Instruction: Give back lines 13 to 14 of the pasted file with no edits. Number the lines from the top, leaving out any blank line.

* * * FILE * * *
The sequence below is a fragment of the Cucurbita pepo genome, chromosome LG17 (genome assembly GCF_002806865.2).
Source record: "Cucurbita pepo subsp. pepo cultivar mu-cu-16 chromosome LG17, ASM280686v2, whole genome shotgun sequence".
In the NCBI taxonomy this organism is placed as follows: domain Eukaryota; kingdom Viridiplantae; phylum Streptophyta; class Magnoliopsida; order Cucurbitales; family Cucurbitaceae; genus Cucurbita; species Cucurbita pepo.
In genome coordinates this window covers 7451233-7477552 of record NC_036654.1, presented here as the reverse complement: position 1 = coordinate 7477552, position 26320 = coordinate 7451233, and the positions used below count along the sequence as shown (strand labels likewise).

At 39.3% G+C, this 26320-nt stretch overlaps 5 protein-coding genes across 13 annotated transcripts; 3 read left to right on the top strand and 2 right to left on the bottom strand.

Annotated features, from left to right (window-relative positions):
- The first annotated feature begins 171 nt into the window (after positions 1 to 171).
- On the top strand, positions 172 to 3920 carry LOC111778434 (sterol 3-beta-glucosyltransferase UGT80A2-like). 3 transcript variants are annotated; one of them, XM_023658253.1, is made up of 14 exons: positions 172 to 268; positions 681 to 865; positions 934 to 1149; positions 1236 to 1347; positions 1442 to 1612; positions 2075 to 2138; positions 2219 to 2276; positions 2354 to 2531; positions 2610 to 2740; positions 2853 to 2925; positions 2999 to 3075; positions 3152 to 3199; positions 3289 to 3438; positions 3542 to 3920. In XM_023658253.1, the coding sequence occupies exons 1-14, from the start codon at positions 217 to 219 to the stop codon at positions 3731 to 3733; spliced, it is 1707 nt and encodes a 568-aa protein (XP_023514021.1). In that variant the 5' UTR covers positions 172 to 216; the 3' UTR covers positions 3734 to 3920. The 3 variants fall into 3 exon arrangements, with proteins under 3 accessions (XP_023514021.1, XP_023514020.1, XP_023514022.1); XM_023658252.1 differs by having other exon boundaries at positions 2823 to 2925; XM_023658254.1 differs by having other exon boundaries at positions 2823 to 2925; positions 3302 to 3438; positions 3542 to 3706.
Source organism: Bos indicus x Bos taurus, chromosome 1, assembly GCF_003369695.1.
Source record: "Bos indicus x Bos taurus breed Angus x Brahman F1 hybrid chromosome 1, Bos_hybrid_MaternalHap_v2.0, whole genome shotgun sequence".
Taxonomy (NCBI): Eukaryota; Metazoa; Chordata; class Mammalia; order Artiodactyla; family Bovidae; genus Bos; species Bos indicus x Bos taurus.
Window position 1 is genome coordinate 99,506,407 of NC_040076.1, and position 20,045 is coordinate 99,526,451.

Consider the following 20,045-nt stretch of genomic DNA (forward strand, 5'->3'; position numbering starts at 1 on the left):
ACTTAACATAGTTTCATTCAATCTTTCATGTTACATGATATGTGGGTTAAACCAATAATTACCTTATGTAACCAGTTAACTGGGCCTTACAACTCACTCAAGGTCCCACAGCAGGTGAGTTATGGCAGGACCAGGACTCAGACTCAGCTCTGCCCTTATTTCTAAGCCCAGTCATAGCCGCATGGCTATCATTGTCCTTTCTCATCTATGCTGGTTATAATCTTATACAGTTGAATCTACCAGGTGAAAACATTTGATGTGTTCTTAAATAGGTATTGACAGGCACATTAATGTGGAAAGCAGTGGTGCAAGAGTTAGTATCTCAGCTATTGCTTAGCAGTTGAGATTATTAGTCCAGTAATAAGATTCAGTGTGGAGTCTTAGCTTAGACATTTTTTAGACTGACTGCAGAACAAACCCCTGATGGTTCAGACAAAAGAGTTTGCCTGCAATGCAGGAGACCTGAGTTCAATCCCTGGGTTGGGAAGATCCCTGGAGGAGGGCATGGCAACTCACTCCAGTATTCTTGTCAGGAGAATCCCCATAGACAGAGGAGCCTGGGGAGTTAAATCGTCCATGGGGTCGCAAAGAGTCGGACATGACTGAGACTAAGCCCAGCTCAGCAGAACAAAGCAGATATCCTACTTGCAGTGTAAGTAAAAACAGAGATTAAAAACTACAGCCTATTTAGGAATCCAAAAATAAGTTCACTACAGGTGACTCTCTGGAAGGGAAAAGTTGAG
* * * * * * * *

Consider the following 20,045-nt stretch of genomic DNA (forward strand, 5'->3'; position numbering starts at 1 on the left):
ACTTAACATAGTTTCATTCAATCTTTCATGTTACATGATATGTGGGTTAAACCAATAATTACCTTATGTAACCAGTTAACTGGGCCTTACAACTCACTCAAGGTCCCACAGCAGGTGAGTTATGGCAGGACCAGGACTCAGACTCAGCTCTGCCCTTATTTCTAAGCCCAGTCATAGCCGCATGGCTATCATTGTCCTTTCTCATCTATGCTGGTTATAATCTTATACAGTTGAATCTACCAGGTGAAAACATTTGATGTGTTCTTAAATAGGTATTGACAGGCACATTAATGTGGAAAGCAGTGGTGCAAGAGTTAGTATCTCAGCTATTGCTTAGCAGTTGAGATTATTAGTCCAGTAATAAGATTCAGTGTGGAGTCTTAGCTTAGACATTTTTTAGACTGACTGCAGAACAAACCCCTGATGGTTCAGACAAAAGAGTTTGCCTGCAATGCAGGAGACCTGAGTTCAATCCCTGGGTTGGGAAGATCCCTGGAGGAGGGCATGGCAACTCACTCCAGTATTCTTGTCAGGAGAATCCCCATAGACAGAGGAGCCTGGGGAGTTAAATCGTCCATGGGGTCGCAAAGAGTCGGACATGACTGAGACTAAGCCCAGCTCAGCAGAACAAAGCAGATATCCTACTTGCAGTGTAAGTAAAAACAGAGATTAAAAACTACAGCCTATTTAGGAATCCAAAAATAAGTTCACTACAGGTGACTCTCTGGAAGGGAAAAGTTGAG